A year after graduating high school, Alyssa was officially diagnosed with OCD by a different therapist and, in addition to treatment, began using music to mute unwelcome thoughts and regain control.
“More than ever, I embraced writing music and singing. It was my happier place. I could be alone, write dark songs, and then throw them away. I could play classical songs if I needed structure and discipline, or I could just stare at the painting above my upright piano and wonder what life would be like on that pictured beach. It was an escape…I really do believe music got me through my first wave of [diagnosed] OCD.”
Now, Alyssa Coco – performing as LYELL (pronounced “Lyle”) – is pumping out robust bops with bandmates Matt Merritt (guitar/co-writer) and Toussaint Lipton (drums). Her new four-song EP, YOU, packs a satisfying combination of angst and assertiveness, and even when the lyrics edge into uncertainty, LYELL sounds bold, claiming dominance over the issue at the core of each song.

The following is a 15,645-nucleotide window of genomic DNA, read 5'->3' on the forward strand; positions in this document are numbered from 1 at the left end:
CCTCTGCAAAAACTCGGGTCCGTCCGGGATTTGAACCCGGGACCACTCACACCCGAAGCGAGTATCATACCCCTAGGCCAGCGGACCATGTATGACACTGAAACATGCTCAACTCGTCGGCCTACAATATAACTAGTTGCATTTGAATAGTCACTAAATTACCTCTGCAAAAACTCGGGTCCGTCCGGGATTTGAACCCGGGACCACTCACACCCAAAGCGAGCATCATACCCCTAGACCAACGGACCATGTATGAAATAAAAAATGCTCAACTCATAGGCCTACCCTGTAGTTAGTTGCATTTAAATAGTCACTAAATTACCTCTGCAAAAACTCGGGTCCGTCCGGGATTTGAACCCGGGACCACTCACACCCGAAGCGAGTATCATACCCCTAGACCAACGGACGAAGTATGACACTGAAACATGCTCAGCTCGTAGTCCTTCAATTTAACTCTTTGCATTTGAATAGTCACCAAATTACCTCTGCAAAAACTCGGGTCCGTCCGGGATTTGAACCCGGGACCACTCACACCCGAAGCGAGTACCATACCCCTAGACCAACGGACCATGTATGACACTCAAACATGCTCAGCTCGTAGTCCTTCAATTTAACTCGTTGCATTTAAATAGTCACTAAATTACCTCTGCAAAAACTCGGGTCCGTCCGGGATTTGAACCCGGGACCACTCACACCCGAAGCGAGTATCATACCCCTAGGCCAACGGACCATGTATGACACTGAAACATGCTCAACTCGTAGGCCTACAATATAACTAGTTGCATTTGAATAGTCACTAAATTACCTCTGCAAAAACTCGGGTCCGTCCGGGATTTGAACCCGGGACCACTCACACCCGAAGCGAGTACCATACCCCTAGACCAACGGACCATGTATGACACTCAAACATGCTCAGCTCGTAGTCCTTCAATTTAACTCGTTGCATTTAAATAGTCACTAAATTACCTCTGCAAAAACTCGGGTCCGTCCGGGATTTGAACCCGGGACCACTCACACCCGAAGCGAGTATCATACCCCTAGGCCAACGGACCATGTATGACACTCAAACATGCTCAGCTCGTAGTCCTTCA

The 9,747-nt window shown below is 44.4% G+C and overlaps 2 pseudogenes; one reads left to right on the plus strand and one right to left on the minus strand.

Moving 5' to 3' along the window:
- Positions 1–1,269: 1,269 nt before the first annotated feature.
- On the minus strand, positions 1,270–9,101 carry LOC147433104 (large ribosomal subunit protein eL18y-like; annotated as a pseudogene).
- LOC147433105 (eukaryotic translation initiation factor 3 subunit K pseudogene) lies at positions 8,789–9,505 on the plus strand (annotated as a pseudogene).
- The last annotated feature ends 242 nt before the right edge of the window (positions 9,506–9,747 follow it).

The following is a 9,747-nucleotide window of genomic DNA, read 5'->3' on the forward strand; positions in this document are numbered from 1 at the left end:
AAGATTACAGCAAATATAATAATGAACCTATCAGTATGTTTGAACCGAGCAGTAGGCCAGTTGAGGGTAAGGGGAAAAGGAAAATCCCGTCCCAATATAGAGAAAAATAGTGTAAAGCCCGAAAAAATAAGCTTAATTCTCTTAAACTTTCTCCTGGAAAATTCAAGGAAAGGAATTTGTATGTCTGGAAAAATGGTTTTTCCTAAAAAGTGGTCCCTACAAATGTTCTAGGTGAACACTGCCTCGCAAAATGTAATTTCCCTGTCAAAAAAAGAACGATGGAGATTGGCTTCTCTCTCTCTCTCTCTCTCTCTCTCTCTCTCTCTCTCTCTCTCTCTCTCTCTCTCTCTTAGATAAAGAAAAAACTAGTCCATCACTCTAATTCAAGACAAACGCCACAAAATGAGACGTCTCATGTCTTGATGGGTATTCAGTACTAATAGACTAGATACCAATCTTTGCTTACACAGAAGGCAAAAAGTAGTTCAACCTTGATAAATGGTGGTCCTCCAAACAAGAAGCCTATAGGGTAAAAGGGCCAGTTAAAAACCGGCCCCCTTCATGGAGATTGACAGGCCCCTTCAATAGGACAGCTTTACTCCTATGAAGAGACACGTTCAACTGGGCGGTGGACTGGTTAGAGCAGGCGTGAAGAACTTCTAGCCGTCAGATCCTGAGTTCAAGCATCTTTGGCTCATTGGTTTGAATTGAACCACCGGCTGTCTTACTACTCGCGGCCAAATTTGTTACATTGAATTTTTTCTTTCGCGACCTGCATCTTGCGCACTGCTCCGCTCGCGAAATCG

Following the recent release of the EP’s titular track, SPIN caught up with LYELL to talk about the new collection of songs, how she manages her OCD within the music industry, and what she’s doing to raise awareness around her dreaded but all-too-common condition.
SPIN: Let’s start with the name LYELL. Where’d that come from?
LYELL: It was honestly just a name that I thought looked cool on paper at first, but eventually it became a place where I could be my true, authentic self.
What were you up to before your most recent EP?
My life has always been surrounded and fueled by music. Before this EP came out, I was very focused on writing for TV and film, which is a whole different world. I learned how to record and produce on my own during the pandemic with a very primitive setup, and got lucky with some syncs on shows like Teen Mom on MTV, a movie on Lifetime, Charmed, Heartland, and even a Hallmark Christmas movie.